The Strategic Approach to Creating  Competitive Price Zones

Expanding into a new market is a formidable challenge for any retailer. It requires a thoroughly planned-out strategy beginning with understanding your new customer demographics, market shift trends, and the competitive landscape. And success in one city or neighborhood doesn’t necessarily promise success in another one with a different customer base. In fact, a product that flies off the shelves in one store may sit untouched at the store just a mile away. That’s why it’s crucial to set up specific competitive pricing/shopping zones so that you can make sure you’re creating the best value in each market from price to category assortment.

Besides helping in-store operations one of the biggest advantages of defining your shopping zones is helping marketing target their messaging to the correct demographic.  So, in the end, it’s a win-win for every department involved, so where do you start?

Creating Competitive Pricing for Your Market

So your first task is to understand your consumer market. An area dominated by apartment-dwelling millennials, for example, is going to have a different set of “hot” items and competitors from a store in an established neighborhood of families or of older people. Your market for diapers is going to be vastly different in a suburban area then it might be in an urban multi-family community. Similarly, your market for certain prepackaged ethnic foods might find less of an audience in a neighborhood where there are plentiful local options for those foods. And in some affluent neighborhoods, having a higher price may actually work to your advantage.

Tools to Help Create Your Mapping

So the first step to competitive pricing zones is to understand the demographics of your various markets. You can look at gross income, education, age, and ethnicity for starters.

  • Research the market using city data for various zip codes, school districts and city council district maps.
  • Check city guides produced by chambers of commerce and real estate companies that tell how various neighborhoods developed and what kinds of renters or buyers are drawn to them.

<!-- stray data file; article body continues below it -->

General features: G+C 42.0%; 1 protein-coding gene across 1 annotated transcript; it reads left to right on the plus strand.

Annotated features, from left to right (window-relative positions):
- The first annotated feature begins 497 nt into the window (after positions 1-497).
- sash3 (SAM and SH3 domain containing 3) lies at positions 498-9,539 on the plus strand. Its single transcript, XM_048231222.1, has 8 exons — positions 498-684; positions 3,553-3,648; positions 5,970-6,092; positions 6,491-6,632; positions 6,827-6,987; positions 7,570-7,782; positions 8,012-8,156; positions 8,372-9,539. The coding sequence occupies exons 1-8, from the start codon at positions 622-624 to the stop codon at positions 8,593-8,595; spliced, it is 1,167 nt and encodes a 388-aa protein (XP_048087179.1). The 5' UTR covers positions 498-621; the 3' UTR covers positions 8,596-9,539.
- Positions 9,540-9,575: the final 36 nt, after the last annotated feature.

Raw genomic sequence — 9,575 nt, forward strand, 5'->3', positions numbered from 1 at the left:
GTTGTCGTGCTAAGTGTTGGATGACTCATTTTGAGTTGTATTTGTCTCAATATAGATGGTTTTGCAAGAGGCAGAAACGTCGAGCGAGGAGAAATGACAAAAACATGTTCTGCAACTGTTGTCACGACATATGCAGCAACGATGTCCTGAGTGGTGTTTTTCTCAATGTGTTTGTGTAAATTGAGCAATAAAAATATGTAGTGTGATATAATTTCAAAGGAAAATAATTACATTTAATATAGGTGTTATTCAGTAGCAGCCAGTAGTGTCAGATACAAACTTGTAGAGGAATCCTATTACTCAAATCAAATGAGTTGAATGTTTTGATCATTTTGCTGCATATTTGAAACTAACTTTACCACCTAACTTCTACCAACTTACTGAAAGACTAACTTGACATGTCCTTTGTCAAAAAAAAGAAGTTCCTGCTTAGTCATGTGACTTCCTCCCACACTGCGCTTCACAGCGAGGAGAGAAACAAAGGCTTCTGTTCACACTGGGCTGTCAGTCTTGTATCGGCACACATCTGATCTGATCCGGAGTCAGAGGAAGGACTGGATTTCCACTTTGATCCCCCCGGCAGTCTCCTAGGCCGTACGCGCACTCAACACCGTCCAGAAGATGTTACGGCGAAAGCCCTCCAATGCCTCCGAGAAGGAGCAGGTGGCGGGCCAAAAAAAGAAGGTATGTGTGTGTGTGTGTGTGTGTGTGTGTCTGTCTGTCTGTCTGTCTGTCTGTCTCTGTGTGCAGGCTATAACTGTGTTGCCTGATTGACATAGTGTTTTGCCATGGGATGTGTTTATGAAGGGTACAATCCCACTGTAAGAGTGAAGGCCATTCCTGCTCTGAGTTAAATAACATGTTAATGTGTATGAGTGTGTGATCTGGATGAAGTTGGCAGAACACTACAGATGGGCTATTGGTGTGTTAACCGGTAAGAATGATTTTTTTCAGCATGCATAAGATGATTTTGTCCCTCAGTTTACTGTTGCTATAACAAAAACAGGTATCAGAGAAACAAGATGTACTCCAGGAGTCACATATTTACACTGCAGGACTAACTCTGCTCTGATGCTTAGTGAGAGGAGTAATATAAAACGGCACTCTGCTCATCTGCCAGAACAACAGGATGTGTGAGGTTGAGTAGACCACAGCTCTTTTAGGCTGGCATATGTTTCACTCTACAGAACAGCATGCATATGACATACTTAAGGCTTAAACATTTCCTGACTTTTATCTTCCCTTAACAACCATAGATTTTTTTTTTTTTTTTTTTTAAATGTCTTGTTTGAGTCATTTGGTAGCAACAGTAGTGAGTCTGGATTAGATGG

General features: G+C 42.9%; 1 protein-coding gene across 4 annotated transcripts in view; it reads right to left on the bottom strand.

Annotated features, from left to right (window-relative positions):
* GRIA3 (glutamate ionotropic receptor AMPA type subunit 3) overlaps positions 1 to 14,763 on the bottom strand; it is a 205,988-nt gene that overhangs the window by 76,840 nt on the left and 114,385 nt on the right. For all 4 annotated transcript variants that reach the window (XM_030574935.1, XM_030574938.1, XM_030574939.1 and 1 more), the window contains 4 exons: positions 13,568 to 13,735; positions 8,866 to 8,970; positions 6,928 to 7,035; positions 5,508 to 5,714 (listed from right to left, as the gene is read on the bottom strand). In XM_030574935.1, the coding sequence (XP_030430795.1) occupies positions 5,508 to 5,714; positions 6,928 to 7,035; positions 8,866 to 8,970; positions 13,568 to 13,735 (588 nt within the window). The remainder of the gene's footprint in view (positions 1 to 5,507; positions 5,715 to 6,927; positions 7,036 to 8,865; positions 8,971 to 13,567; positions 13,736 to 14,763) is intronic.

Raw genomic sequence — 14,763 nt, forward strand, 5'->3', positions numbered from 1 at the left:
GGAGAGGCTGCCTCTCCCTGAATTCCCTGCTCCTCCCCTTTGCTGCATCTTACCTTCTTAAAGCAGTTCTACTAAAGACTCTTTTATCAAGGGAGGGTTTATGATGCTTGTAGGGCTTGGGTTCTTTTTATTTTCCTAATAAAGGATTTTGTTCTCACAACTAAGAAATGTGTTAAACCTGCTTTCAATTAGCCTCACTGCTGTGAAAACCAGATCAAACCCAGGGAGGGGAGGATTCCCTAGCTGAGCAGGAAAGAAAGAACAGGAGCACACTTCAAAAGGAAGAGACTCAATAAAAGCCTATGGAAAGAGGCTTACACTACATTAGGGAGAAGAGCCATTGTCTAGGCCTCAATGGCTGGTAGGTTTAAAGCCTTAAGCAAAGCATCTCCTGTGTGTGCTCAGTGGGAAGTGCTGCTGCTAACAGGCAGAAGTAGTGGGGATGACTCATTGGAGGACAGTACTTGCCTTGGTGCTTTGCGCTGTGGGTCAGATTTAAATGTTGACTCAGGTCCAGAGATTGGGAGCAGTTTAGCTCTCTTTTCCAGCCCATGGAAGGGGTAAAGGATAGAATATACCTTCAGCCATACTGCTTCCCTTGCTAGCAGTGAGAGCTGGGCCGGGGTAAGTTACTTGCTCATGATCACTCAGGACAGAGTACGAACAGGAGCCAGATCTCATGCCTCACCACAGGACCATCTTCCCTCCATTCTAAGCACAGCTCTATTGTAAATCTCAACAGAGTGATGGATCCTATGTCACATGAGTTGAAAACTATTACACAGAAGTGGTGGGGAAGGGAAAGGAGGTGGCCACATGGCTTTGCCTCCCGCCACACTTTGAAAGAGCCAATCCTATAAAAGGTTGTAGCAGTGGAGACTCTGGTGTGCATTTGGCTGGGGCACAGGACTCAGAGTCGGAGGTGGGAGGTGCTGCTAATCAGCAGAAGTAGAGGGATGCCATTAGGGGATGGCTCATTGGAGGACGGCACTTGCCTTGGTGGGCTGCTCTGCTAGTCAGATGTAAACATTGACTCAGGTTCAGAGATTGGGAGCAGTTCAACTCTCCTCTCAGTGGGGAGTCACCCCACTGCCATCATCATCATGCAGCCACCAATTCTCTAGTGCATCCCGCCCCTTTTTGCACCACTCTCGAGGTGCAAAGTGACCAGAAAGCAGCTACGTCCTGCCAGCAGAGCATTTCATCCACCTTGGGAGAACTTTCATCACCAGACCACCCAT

• Look at the successful restaurants and retail shops in the area. Is there a preponderance of coffee shops? Vegetarian restaurants? Target your category and pricing strategy to appeal to customers who might be more interested in eco-friendly or organic offerings.
  • Get a sense for your established or new competitors in the area. What is their role in the retail landscape? What shoppers do they appeal to, and why?

Your Data Is the Best Mapping Tool

But you’ll also want to use your own data. What trends are you seeing across stores? Neighborhoods? Categories? Once you’ve defined your pricing, keep tabs on how well products are selling and make adjustments to test different price points during different seasons. Dynamic pricing is helpful when customers are able to see competitors’ prices on their mobile devices. Though you’ll want to pick certain staple items in each market on which to maintain a low-cost lead. You may need to conduct several tests on different categories to get your pricing strategy just right.

Keep It Simple

Most of these strategies can be implemented with a little market research and a good data collection and analysis tool. You don’t want to make yourself crazy by creating micro markets that are too narrow, or you end up with diminishing returns. Just learn enough to set reasonable zones, create a baseline and continue to test your assumptions.

As every retailer knows, one size does not fit all. Competitive pricing zones are one way to intelligently approach a diverse market. The goal is to turn map A into map B.

 

THE STRATEGIC APPROACH TO COMPETITIVE PRICING ZONES A             THE STRATEGIC APPROACH TO COMPETITIVE PRICING ZONES B

The following two tabs change content below.
Seth Nagle, Senior Marketing Manager at RW3 Technologies understands the power of innovation but also its limitations. Attending Salve Regina in New England, starting his career in Silicon Valley, and now living in Austin, Texas; Seth provides a unique tech perspective to a complex CPG and Retail Grocery Industry that is in constant disruption.

Comments are closed.